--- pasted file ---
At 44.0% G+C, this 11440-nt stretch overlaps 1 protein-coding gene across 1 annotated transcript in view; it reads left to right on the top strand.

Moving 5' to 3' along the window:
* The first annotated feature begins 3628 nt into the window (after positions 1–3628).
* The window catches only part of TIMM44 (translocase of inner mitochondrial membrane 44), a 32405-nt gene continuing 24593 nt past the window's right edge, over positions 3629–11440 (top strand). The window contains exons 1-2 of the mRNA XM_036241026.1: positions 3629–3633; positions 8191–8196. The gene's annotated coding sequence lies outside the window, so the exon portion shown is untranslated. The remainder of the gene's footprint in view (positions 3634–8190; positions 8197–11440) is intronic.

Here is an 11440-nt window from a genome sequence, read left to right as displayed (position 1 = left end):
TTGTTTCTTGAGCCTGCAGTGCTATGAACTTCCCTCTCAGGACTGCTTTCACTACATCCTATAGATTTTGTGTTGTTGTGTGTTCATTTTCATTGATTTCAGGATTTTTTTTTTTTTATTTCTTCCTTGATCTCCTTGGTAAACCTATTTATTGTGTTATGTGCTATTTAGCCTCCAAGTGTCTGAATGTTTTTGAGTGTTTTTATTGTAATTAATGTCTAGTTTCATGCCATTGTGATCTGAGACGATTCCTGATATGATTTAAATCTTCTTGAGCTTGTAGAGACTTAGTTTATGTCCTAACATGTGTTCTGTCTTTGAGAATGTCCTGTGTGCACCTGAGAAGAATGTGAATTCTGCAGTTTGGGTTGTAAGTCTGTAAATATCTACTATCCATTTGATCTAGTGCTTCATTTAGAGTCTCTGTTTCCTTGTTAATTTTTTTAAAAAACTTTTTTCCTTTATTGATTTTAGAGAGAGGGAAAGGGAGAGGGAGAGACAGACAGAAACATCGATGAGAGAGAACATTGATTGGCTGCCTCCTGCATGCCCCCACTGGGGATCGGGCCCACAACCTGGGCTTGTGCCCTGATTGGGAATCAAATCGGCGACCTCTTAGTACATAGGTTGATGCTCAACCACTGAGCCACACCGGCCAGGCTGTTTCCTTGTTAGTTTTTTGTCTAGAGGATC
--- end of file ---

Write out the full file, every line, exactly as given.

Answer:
At 44.0% G+C, this 11440-nt stretch overlaps 1 protein-coding gene across 1 annotated transcript in view; it reads left to right on the top strand.

Moving 5' to 3' along the window:
* The first annotated feature begins 3628 nt into the window (after positions 1–3628).
* The window catches only part of TIMM44 (translocase of inner mitochondrial membrane 44), a 32405-nt gene continuing 24593 nt past the window's right edge, over positions 3629–11440 (top strand). The window contains exons 1-2 of the mRNA XM_036241026.1: positions 3629–3633; positions 8191–8196. The gene's annotated coding sequence lies outside the window, so the exon portion shown is untranslated. The remainder of the gene's footprint in view (positions 3634–8190; positions 8197–11440) is intronic.

Here is an 11440-nt window from a genome sequence, read left to right as displayed (position 1 = left end):
TTGTTTCTTGAGCCTGCAGTGCTATGAACTTCCCTCTCAGGACTGCTTTCACTACATCCTATAGATTTTGTGTTGTTGTGTGTTCATTTTCATTGATTTCAGGATTTTTTTTTTTTTATTTCTTCCTTGATCTCCTTGGTAAACCTATTTATTGTGTTATGTGCTATTTAGCCTCCAAGTGTCTGAATGTTTTTGAGTGTTTTTATTGTAATTAATGTCTAGTTTCATGCCATTGTGATCTGAGACGATTCCTGATATGATTTAAATCTTCTTGAGCTTGTAGAGACTTAGTTTATGTCCTAACATGTGTTCTGTCTTTGAGAATGTCCTGTGTGCACCTGAGAAGAATGTGAATTCTGCAGTTTGGGTTGTAAGTCTGTAAATATCTACTATCCATTTGATCTAGTGCTTCATTTAGAGTCTCTGTTTCCTTGTTAATTTTTTTAAAAAACTTTTTTCCTTTATTGATTTTAGAGAGAGGGAAAGGGAGAGGGAGAGACAGACAGAAACATCGATGAGAGAGAACATTGATTGGCTGCCTCCTGCATGCCCCCACTGGGGATCGGGCCCACAACCTGGGCTTGTGCCCTGATTGGGAATCAAATCGGCGACCTCTTAGTACATAGGTTGATGCTCAACCACTGAGCCACACCGGCCAGGCTGTTTCCTTGTTAGTTTTTTGTCTAGAGGATC